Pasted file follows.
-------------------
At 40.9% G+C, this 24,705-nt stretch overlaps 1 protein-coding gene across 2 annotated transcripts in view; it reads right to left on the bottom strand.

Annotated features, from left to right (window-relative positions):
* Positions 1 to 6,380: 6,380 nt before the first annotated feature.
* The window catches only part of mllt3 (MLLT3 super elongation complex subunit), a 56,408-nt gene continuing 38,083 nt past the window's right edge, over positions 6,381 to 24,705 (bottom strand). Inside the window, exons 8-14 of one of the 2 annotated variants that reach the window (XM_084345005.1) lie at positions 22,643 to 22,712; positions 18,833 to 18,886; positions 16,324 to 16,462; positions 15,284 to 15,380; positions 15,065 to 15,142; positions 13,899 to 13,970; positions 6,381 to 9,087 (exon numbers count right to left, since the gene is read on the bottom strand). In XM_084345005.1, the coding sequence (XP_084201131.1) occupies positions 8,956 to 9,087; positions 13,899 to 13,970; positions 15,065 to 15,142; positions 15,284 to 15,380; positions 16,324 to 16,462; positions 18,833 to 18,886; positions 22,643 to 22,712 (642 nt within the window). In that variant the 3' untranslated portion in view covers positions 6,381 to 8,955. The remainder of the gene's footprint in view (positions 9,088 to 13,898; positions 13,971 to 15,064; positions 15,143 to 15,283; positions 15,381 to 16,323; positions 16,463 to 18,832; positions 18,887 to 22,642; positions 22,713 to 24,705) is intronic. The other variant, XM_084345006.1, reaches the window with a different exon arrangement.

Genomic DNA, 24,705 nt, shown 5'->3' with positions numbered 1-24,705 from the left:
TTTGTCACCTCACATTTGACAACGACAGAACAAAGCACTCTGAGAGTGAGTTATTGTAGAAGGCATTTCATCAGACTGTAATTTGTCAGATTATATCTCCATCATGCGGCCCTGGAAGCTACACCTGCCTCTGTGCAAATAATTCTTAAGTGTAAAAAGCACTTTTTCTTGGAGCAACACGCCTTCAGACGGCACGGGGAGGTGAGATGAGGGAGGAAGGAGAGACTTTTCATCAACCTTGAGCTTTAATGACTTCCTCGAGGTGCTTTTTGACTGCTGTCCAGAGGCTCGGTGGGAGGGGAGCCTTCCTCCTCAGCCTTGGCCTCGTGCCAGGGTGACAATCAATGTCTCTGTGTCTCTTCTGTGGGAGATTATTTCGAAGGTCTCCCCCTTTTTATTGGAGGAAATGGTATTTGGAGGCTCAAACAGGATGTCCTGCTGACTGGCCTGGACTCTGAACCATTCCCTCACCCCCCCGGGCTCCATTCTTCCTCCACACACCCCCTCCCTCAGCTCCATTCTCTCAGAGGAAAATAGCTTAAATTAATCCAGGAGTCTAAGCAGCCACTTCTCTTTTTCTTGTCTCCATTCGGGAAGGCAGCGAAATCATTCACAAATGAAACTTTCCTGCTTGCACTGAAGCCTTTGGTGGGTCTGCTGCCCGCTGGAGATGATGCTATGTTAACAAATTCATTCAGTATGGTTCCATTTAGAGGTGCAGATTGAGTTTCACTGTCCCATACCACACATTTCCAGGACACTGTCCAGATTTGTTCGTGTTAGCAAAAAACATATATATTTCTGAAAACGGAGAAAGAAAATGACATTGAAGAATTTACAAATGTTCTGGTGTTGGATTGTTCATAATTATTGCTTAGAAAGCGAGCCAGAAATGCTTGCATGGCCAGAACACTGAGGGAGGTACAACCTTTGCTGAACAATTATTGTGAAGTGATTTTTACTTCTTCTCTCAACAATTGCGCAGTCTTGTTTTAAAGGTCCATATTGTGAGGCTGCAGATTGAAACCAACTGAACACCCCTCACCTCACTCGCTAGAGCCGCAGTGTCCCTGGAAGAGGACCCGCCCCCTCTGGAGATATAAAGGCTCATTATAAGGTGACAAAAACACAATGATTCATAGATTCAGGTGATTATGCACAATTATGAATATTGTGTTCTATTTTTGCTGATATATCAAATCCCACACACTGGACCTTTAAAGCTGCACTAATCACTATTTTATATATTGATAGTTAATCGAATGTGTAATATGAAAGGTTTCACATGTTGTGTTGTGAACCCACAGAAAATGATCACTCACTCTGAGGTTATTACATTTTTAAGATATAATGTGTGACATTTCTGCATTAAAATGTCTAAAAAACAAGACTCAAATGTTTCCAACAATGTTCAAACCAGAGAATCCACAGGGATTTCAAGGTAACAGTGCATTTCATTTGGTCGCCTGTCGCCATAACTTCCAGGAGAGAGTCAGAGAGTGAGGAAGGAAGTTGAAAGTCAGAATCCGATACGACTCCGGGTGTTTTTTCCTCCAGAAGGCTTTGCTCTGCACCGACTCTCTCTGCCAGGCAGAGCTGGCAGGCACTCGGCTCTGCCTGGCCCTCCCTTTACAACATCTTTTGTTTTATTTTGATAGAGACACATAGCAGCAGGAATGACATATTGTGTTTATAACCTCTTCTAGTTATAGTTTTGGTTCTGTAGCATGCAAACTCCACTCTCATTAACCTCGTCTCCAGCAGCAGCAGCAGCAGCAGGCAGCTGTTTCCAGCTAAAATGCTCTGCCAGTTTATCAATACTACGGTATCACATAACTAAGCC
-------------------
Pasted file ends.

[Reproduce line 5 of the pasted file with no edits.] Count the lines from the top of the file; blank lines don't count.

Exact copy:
Genomic DNA, 24,705 nt, shown 5'->3' with positions numbered 1-24,705 from the left: